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Primary Problem

Can Independents Vote in Pennsylvania?

Pennsylvania’s upcoming primary and its impact on independent voters

Alana Persson
Digital Marketing Associate
April 17, 2024

One question looms as Pennsylvania gears up for its pivotal primary elections: "Can independents vote in Pennsylvania?" The answer is no, which raises significant concerns about democratic participation. Over one-third of U.S. House seats could effectively be decided by next week thanks to uncompetitive primary elections. Yet, closed primaries exclude over 1.3 million registered independents in Pennsylvania from consequential elections.

Follow our tracker to see how The Primary Problem unfolds nationwide throughout the primary season.

Exploring the Impact of Closed Primaries

Pennsylvania's closed primaries significantly restrict voter turnout. They also bar independent voters who make up 15% of the state’s electorate — a 25% increase since 2010. Closed primaries disproportionately impacts veterans, nearly half of whom identify as independents, and young voters, with 52% of Gen Z and Millennials classifying themselves as independents. This disenfranchisement extends notably among 18-34-year-olds, representing a larger share of independents than Republicans or Democrats. 

Read the Unite America Institute’s latest report, “Not Invited to the Party Primary,” to learn more about the impact of closed partisan primaries on independent voters and the attitudes and perspectives of the independents left out of primaries

Voices from the Community: The "UnPrimary" Rally

The constraints of Pennsylvania's closed primary system were starkly emphasized at the recent "UnPrimary" rally, organized by Ballot PA, to repeal these restrictive voting practices. Notable speakers at the event included former U.S. Rep. Patrick Murphy, former Gov. Mark Schweiker, and State Rep. Jared Solomon, who introduced legislation to open up Pennsylvania's primaries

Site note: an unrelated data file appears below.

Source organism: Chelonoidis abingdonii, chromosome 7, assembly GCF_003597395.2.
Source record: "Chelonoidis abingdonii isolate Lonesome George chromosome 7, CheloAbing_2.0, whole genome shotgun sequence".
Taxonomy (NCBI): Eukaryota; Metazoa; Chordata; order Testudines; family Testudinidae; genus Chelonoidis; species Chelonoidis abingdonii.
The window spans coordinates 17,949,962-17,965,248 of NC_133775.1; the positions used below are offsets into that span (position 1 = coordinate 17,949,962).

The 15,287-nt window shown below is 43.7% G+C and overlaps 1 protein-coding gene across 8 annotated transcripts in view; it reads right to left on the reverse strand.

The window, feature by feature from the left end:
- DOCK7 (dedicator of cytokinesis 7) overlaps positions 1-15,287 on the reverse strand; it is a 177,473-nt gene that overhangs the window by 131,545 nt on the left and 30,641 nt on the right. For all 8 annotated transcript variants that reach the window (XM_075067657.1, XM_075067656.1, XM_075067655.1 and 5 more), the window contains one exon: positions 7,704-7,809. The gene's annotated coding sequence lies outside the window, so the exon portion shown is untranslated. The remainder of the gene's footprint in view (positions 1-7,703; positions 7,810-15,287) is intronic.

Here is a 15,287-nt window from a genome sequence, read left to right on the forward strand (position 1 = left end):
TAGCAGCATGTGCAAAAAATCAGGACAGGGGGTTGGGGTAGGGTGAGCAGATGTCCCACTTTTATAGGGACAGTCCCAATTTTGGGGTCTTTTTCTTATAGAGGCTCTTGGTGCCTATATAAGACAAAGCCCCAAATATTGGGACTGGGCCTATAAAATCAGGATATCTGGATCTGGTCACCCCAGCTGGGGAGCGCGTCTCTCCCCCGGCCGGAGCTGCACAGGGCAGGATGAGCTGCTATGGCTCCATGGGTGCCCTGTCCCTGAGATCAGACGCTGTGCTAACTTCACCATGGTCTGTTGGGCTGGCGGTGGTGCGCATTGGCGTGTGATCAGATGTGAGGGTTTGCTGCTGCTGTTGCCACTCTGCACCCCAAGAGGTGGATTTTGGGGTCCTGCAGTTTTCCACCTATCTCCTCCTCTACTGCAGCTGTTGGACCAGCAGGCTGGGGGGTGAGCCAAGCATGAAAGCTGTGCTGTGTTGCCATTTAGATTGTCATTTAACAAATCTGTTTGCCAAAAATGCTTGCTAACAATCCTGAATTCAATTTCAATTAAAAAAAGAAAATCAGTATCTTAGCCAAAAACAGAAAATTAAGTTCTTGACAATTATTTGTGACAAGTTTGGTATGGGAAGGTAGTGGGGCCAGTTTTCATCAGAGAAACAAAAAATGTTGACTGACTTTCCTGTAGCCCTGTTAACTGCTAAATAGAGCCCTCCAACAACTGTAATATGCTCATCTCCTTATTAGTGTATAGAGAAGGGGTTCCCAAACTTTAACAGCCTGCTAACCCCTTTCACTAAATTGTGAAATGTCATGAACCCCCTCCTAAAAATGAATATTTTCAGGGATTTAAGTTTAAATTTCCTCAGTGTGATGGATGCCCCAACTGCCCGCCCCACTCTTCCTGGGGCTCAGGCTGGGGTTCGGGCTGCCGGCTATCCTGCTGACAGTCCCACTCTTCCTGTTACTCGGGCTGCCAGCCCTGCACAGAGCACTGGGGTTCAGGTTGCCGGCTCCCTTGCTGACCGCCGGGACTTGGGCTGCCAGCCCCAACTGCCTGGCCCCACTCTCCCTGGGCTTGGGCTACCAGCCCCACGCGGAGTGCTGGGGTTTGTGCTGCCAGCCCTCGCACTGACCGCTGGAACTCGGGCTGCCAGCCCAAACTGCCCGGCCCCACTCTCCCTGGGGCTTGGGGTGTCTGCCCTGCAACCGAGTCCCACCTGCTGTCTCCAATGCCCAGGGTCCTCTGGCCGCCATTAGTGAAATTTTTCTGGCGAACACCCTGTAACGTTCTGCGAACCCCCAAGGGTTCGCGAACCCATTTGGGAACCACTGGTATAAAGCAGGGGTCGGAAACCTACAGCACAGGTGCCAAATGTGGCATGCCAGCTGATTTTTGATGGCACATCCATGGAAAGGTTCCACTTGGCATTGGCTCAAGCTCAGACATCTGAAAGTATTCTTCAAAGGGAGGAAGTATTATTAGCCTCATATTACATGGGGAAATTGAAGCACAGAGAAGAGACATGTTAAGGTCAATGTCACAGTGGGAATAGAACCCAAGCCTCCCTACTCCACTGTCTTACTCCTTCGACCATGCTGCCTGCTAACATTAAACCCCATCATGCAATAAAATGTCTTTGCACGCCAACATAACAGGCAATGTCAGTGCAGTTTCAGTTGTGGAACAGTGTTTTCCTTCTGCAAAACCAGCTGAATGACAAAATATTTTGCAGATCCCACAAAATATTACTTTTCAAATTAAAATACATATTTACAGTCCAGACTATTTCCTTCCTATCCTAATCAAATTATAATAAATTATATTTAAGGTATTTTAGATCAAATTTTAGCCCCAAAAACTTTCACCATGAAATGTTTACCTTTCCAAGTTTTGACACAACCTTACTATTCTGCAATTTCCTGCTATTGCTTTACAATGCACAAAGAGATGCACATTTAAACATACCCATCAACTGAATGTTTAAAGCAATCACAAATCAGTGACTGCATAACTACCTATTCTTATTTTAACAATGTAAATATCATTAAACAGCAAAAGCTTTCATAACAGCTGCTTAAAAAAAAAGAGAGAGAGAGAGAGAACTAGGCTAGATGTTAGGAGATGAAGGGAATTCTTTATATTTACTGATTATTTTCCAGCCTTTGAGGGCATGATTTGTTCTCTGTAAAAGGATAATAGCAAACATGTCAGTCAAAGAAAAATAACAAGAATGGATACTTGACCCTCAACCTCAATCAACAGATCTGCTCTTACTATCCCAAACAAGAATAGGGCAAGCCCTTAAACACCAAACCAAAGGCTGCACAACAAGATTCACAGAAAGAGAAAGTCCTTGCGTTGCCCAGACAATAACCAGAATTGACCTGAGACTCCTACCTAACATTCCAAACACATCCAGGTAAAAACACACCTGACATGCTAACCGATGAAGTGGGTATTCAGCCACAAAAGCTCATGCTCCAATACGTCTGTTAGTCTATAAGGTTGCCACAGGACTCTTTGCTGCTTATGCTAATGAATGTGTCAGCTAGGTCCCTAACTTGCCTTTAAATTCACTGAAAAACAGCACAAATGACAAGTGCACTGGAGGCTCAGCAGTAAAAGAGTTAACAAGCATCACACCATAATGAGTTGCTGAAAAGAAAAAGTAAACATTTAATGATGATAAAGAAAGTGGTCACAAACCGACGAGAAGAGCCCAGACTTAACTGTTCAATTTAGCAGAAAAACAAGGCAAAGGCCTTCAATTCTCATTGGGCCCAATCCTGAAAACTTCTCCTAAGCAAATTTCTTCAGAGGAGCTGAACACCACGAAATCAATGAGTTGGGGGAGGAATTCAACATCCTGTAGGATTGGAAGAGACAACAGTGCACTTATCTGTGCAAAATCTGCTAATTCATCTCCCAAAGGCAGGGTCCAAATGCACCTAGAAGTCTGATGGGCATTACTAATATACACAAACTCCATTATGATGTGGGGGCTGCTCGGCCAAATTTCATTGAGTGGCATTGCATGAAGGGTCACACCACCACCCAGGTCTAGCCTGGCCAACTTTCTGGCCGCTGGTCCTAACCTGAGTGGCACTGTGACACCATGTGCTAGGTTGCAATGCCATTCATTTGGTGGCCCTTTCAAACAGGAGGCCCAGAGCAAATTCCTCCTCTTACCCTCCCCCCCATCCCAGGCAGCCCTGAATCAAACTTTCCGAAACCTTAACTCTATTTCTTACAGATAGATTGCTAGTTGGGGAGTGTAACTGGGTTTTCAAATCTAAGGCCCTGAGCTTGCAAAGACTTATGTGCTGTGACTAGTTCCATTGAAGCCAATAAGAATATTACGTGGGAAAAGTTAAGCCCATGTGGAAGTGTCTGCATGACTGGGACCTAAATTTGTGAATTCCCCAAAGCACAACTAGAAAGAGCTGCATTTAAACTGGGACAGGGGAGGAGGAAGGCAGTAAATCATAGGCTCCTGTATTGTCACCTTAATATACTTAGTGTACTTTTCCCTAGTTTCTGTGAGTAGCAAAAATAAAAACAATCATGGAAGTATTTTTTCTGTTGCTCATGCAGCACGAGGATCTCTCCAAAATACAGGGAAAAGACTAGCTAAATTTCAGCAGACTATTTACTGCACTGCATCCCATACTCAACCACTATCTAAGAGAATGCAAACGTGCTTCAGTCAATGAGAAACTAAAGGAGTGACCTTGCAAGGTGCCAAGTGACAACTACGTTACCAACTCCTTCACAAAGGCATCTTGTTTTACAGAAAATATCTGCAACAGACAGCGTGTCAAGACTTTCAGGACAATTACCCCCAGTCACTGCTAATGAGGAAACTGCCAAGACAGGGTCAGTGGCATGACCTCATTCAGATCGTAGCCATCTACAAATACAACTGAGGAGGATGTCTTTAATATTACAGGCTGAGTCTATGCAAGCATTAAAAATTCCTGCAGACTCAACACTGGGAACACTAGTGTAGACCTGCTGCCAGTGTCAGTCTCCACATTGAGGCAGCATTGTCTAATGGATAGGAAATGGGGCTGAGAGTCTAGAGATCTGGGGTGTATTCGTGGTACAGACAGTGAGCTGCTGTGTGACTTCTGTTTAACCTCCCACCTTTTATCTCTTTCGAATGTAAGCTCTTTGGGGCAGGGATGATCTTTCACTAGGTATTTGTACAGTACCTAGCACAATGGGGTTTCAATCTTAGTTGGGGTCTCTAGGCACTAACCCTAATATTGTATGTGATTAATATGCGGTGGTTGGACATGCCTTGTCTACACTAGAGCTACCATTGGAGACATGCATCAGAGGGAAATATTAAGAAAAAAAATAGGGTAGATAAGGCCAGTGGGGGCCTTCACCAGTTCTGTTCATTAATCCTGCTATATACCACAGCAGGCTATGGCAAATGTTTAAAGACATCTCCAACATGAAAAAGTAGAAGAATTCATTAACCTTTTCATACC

Unite America’s Executive Director Nick Troiano also emphasized the urgent need for reform to ensure more inclusive and democratic elections. In a conversation with Scripps News, Troiano highlighted the unfairness of the current system, stating,

"No one should be coerced into joining a private organization to have a voice in our democracy right now."

Check out his full interview below to learn more about the Primary Problem in Pennsylvania and how it impacts state and national elections.

The Call for Electoral Reform

In a recent interview, Ballot PA’s Chair David Thornburgh discussed the challenges independent voters face in Pennsylvania due to closed primaries. He underscored the significant number of voters left out of the primary process and called for reevaluating how primaries are conducted to foster a more inclusive political environment. 

"If you look at how people get elected in Pennsylvania [...] the primary electorate is critical. We look back 20 years at legislative races in Pennsylvania, only 10% of those are decided in the general election, meaning 90% are essentially decided in the primary," says Thornburgh in a recent interview with NBC10 Philadelphia.

Check out his full interview to learn more about the local efforts to open Pennsylvania’s primaries. 


The exclusion of independent voters from Pennsylvania's primaries underscores the need for systemic reform. As the state prepares for upcoming elections, the push for open primaries is about enhancing voter participation and restoring fairness and democracy to the electoral process. By embracing reforms, Pennsylvania can ensure that its elections reflect the will of all its citizens, not just those affiliated with major parties.